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Helmet Safety: Myth v Fact

5 FACTS ABOUT HELMETS AND RIDING SAFETY*

  • Hospital admission rate for injured [equestrian] riders is greater than motorcycle riding (approx. 3.5x’s greater).1

  • The majority of head injuries are caused by unpredictable events, such as your horse spooking. Even more surprising, 1 in 5 people who are seriously injured weren’t even riding – they were just hanging out around horses or watching someone else.

  • About 70,000 people go to the emergency room each year for equestrian-related injuries. About 12,000 of those have suffered head injuries.

  • Most deaths from head injury can be prevented by wearing ASTM/SEI approved helmets that fit correctly. They should be properly adjusted every time you ride including a snug chin strap.

  • Most riding injuries occur during pleasure riding.

        1 The Equestrian Medical Safety Association (EMSA) Spring, 2010 Newsletter


5 MYTHS ABOUT HELMETS AND RIDING SAFETY

  • A helmet is a helmet… Bicycle Helmets, Skateboarding Helmets and Equestrian Riding Helmets are not all the same. While similar in appearance, bicycle helmets are not subject to design specifications and standards that a riding helmet must pass in order to provide adequate protection.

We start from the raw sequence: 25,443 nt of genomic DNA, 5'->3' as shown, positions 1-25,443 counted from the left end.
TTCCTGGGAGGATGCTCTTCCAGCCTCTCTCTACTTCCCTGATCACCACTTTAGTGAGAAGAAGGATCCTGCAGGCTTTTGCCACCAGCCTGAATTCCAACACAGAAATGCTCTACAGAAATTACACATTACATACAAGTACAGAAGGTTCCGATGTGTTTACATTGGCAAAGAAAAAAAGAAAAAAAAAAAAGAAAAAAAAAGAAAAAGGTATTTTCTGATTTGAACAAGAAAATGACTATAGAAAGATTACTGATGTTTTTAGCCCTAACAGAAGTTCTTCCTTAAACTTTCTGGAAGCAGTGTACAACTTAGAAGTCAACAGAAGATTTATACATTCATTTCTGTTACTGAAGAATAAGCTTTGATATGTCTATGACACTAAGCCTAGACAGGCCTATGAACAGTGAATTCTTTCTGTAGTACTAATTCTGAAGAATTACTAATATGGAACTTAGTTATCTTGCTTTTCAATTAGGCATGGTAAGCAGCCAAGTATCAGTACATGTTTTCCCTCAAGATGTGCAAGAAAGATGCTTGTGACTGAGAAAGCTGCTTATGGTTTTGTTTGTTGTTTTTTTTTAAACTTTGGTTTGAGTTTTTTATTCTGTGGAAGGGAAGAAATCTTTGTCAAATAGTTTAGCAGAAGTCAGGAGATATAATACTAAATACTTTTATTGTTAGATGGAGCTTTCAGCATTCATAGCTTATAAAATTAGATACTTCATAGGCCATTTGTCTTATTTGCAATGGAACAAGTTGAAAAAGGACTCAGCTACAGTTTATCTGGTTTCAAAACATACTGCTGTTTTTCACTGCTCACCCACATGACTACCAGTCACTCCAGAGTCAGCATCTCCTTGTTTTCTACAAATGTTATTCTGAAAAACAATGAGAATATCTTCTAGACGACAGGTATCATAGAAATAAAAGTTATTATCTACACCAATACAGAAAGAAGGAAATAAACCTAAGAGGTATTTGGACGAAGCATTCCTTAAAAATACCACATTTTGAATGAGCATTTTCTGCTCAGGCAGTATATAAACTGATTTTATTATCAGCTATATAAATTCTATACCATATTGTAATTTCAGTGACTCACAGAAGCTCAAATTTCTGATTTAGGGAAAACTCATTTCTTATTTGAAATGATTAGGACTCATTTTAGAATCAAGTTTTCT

• Horseback riding isn’t dangerous unless you’re going really fast... Actually the risk of injury is more closely related to your distance from the ground than speed. Falls from just over 2 feet high can cause serious injury, regardless of how slow you ride. Risk of injury is also tied to how much you ride, not how good you are.

  • The more expensive your helmet, the more protection it offers... You can spend $500 on a helmet but it doesn’t make it safer. As long as it is ASTM/SEI certified, you’re getting the proper protection. Spending more might get a fancier helmet but it isn’t safer.

  • If you don’t have a helmet, you can borrow your friend's... Avoid lending or borrowing helmets. As a savvy rider, you want to know exactly what kind of treatment your helmet has experienced during its life so you can knowledgeably assess its integrity over time.

  • After a fall, if there are no cracks or visible damage to your helmet, it is fine... You should replace your helmet whenever you’re in a fall. There could be a defect that is not visible that compromises the integrity and therefore your safety. Even if your helmet has never taken a hit, you should replace every five years (sooner if you ride often). The materials can be broken down by heat, dust, sweat and rain/weather.

* Adapted from a post at troxelhelmets.com/blog

 
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